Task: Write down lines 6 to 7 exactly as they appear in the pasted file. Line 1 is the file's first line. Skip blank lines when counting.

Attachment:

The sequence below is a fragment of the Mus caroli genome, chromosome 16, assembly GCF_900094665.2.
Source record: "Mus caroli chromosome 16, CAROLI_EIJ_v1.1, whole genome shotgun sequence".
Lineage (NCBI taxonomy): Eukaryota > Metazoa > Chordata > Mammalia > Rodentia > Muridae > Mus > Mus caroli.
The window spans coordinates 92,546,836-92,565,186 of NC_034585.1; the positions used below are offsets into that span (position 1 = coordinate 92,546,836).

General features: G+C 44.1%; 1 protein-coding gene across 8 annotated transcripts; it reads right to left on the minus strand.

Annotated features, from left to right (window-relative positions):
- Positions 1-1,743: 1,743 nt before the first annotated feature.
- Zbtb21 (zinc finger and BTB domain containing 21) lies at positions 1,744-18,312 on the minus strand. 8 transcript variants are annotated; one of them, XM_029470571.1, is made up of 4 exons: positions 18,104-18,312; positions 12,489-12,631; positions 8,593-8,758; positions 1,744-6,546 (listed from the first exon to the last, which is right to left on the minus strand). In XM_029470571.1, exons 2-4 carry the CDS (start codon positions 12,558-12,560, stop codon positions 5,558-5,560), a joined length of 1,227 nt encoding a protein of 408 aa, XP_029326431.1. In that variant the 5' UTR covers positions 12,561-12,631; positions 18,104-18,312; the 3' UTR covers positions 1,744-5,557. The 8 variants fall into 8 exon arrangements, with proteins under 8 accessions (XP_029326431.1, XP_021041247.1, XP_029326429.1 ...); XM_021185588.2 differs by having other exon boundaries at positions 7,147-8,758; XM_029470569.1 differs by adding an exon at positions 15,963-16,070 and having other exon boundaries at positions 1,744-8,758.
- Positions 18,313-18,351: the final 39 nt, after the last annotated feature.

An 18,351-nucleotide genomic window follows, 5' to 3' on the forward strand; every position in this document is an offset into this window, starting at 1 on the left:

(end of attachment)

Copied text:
Annotated features, from left to right (window-relative positions):
- Positions 1-1,743: 1,743 nt before the first annotated feature.